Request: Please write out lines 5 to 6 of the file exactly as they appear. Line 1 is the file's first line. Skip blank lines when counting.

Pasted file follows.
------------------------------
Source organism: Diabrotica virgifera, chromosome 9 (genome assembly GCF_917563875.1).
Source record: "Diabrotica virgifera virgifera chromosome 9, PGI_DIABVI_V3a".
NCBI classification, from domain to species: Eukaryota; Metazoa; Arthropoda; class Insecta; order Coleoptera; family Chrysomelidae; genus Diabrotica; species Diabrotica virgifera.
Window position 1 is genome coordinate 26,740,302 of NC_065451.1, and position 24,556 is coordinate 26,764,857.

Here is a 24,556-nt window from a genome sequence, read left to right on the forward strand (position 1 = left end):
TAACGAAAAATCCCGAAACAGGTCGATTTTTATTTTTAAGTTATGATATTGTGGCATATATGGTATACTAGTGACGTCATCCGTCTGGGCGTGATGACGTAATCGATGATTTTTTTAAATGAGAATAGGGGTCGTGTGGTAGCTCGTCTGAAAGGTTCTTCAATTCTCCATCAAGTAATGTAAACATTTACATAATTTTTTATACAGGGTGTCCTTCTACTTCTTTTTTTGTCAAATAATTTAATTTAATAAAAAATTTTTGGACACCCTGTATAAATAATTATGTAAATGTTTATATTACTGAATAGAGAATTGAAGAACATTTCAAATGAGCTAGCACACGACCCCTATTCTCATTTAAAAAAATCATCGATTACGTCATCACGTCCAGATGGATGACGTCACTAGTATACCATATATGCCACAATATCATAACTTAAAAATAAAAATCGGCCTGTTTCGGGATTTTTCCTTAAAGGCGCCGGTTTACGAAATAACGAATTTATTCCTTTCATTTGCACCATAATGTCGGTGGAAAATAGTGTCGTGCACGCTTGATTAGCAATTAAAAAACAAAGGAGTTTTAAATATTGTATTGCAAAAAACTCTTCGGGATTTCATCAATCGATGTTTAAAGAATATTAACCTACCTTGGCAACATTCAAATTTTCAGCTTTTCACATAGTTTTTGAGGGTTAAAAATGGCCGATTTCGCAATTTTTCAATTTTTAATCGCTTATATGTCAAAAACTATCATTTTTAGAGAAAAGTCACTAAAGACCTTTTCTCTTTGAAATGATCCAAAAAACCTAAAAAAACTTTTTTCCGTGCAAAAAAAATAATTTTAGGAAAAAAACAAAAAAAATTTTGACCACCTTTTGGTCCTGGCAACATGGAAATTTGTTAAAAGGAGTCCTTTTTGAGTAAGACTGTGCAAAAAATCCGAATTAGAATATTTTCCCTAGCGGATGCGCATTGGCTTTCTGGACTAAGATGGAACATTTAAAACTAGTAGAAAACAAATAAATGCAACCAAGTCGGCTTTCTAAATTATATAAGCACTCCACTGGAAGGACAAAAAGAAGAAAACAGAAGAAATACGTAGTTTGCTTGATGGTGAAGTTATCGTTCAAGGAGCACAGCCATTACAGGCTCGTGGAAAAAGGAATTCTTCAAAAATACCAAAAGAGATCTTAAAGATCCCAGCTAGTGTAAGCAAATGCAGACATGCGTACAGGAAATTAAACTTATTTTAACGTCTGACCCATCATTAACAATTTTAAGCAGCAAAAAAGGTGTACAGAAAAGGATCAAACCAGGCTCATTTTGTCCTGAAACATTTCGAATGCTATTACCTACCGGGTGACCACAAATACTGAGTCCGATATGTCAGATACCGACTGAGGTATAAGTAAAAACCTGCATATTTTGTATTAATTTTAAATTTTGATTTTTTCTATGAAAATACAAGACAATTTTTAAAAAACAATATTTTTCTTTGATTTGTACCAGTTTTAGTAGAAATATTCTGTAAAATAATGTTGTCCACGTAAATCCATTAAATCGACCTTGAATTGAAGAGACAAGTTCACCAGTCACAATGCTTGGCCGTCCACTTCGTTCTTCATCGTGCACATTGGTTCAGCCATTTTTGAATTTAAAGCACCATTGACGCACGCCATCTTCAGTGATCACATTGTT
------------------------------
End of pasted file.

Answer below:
Here is a 24,556-nt window from a genome sequence, read left to right on the forward strand (position 1 = left end):
TAACGAAAAATCCCGAAACAGGTCGATTTTTATTTTTAAGTTATGATATTGTGGCATATATGGTATACTAGTGACGTCATCCGTCTGGGCGTGATGACGTAATCGATGATTTTTTTAAATGAGAATAGGGGTCGTGTGGTAGCTCGTCTGAAAGGTTCTTCAATTCTCCATCAAGTAATGTAAACATTTACATAATTTTTTATACAGGGTGTCCTTCTACTTCTTTTTTTGTCAAATAATTTAATTTAATAAAAAATTTTTGGACACCCTGTATAAATAATTATGTAAATGTTTATATTACTGAATAGAGAATTGAAGAACATTTCAAATGAGCTAGCACACGACCCCTATTCTCATTTAAAAAAATCATCGATTACGTCATCACGTCCAGATGGATGACGTCACTAGTATACCATATATGCCACAATATCATAACTTAAAAATAAAAATCGGCCTGTTTCGGGATTTTTCCTTAAAGGCGCCGGTTTACGAAATAACGAATTTATTCCTTTCATTTGCACCATAATGTCGGTGGAAAATAGTGTCGTGCACGCTTGATTAGCAATTAAAAAACAAAGGAGTTTTAAATATTGTATTGCAAAAAACTCTTCGGGATTTCATCAATCGATGTTTAAAGAATATTAACCTACCTTGGCAACATTCAAATTTTCAGCTTTTCACATAGTTTTTGAGGGTTAAAAATGGCCGATTTCGCAATTTTTCAATTTTTAATCGCTTATATGTCAAAAACTATCATTTTTAGAGAAAAGTCACTAAAGACCTTTTCTCTTTGAAATGATCCAAAAAACCTAAAAAAACTTTTTTCCGTGCAAAAAAAATAATTTTAGGAAAAAAACAAAAAAAATTTTGACCACCTTTTGGTCCTGGCAACATGGAAATTTGTTAAAAGGAGTCCTTTTTGAGTAAGACTGTGCAAAAAATCCGAATTAGAATATTTTCCCTAGCGGATGCGCATTGGCTTTCTGGACTAAGATGGAACATTTAAAACTAGTAGAAAACAAATAAATGCAACCAAGTCGGCTTTCTAAATTATATAAGCACTCCACTGGAAGGACAAAAAGAAGAAAACAGAAGAAATACGTAGTTTGCTTGATGGTGAAGTTATCGTTCAAGGAGCACAGCCATTACAGGCTCGTGGAAAAAGGAATTCTTCAAAAATACCAAAAGAGATCTTAAAGATCCCAGCTAGTGTAAGCAAATGCAGACATGCGTACAGGAAATTAAACTTATTTTAACGTCTGACCCATCATTAACAATTTTAAGCAGCAAAAAAGGTGTACAGAAAAGGATCAAACCAGGCTCATTTTGTCCTGAAACATTTCGAATGCTATTACCTACCGGGTGACCACAAATACTGAGTCCGATATGTCAGATACCGACTGAGGTATAAGTAAAAACCTGCATATTTTGTATTAATTTTAAATTTTGATTTTTTCTATGAAAATACAAGACAATTTTTAAAAAACAATATTTTTCTTTGATTTGTACCAGTTTTAGTAGAAATATTCTGTAAAATAATGTTGTCCACGTAAATCCATTAAATCGACCTTGAATTGAAGAGACAAGTTCACCAGTCACAATGCTTGGCCGTCCACTTCGTTCTTCATCGTGCACATTGGTTCAGCCATTTTTGAATTTAAAGCACCATTGACGCACGCCATCTTCAGTGATCACATTGTT